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Idaho Black History Museum director speaks out on George Floyd's death, local police and growing up black

"You have to be twice as good to be considered half as good," said Philip Thompson, recalling something his mother told him.

BOISE, Idaho — Philip Thompson is the executive director of Idaho's Black History Museum. He is also the son of local activist and former Idaho senator Cherie Buckner-Webb. 

Thompson and his family have been in Boise for over seven generations as part of the 1.5% black population that makes up the city. After the recent death of George Floyd and the Minneapolis protests that followed, Thompson sat down with KTVB's Brian Holmes to express his thoughts about Floyd's death.

"To me, it's kind of like the pressure cooker has blown up, and we've been heading towards this for quite some time," Thompson said.

Thompson said Minnesota is unique in the fact that the events transpiring are similar to a "case study". Thompson says we should compare the national reaction of the lockdown protests to the national reaction of the police brutality protests.

"The answer was more brutality," Thompson said. "That speaks volumes about blacks in America."

Derek Chauvin, former Minneapolis police officer involved in the death of Floyd, was arrested on Friday on charges of third-degree murder and manslaughter. However, Thompson said there is still much more that needs to be done.

"(Chauvin's arrest) is indicative of a much bigger systemic problem," Thompson said. 

Chauvin's actions are "captured moments" of what actually transpired between him and Floyd on the day of Floyd's death, according to Thompson. He said that police brutality is a common occurrence for black individuals and people of color (POC).

The difference? We are seeing an increase in the incidents being captured on film, without a decrease in the incidents themselves.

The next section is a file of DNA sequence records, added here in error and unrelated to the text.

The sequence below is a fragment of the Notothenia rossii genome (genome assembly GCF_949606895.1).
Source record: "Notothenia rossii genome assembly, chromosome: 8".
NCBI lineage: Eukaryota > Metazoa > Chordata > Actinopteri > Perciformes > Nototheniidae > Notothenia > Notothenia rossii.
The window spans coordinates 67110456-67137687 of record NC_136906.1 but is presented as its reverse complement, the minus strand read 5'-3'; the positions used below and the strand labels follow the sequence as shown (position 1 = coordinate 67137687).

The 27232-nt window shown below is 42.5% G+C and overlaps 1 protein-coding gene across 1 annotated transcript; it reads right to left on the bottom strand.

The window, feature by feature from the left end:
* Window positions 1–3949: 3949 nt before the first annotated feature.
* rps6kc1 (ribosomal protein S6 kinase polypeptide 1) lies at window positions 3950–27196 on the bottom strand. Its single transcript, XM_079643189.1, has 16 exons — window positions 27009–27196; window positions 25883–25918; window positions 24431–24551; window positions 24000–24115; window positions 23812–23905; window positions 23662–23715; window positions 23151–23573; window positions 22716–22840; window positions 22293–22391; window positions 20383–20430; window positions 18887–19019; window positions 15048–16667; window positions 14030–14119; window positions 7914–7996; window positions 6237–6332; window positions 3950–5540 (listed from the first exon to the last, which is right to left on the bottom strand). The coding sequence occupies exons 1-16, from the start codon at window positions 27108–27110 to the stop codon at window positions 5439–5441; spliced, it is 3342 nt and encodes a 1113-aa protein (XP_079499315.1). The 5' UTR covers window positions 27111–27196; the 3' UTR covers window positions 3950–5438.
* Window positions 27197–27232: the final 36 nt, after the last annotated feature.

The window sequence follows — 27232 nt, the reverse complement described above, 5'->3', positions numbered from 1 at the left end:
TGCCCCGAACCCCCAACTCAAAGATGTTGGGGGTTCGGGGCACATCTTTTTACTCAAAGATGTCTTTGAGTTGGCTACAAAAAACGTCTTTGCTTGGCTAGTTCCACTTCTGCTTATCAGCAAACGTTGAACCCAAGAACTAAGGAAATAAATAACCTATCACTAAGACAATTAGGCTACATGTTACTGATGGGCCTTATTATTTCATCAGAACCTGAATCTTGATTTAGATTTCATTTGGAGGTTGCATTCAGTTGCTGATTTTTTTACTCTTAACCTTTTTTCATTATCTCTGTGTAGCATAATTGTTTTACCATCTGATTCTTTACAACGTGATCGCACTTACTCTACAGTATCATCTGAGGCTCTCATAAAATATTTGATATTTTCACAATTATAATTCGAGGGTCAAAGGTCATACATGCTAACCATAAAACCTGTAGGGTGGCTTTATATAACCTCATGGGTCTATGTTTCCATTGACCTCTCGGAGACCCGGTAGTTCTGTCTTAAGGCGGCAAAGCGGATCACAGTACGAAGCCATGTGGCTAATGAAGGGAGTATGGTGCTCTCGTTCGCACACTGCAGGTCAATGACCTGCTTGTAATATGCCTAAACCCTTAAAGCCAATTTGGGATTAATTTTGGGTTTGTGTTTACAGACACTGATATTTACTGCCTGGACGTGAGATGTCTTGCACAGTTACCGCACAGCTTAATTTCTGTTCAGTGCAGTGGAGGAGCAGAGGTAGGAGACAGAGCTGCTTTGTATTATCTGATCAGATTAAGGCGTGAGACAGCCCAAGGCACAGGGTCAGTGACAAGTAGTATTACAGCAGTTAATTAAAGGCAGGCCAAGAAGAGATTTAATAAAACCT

Local law enforcement have recently spoken out and condemned Chauvin's actions. Thompson said that, while Boise is a gorgeous place, our history is unique in the fact that we, too, are like a case study.

"You look 30 to 40 years ago to the early 90s, we had our issues with policing, but it wasn't predicated on race because there has always been such a small black population here," Thompson said. "But we had poor policing methods in place in Boise, Idaho."

From the 90s to now, Boise's policing methods are nothing like they used to be, according to Thompson. He says he has nothing but good things to say about Boise's standard of police work from the last five to 10 years.

However, Thompson feels that the Boise Police Department is a unique exception.

"I'm not vilifying all police," Thompson said. "I'm simply saying that our police department has made an effort to be ahead of the curve, and to make for certain that they address these problems before they stem, and try to get to the root of the problem."

As a young black man, Thompson said growing up in Idaho did not come without its challenges.

"The first thing I remember my mom always telling us is you have to be twice as good to be considered half as good," Thompson said. "My mom never let it go unspoken that you will not be judged the same way as those with you if you are the only black one. Expect it, deal with it and navigate the role accordingly."

Thompson also spoke about those who do not believe inequality exists in Idaho simply because they have never seen it. He says being bling to inequality is a luxury that some people have.

"I've never seen a lot of things, but I'm not going to question its existence," Thompson said. "I've never seen nuclear fission, but I know it works. But these acts of violence; at least we no longer have to convince you that they're happening."

Thompson feels that people need to understand that police brutality and injustices are not a new occurrence. The only new occurrence is the ability to capture these injustices with our smartphones.

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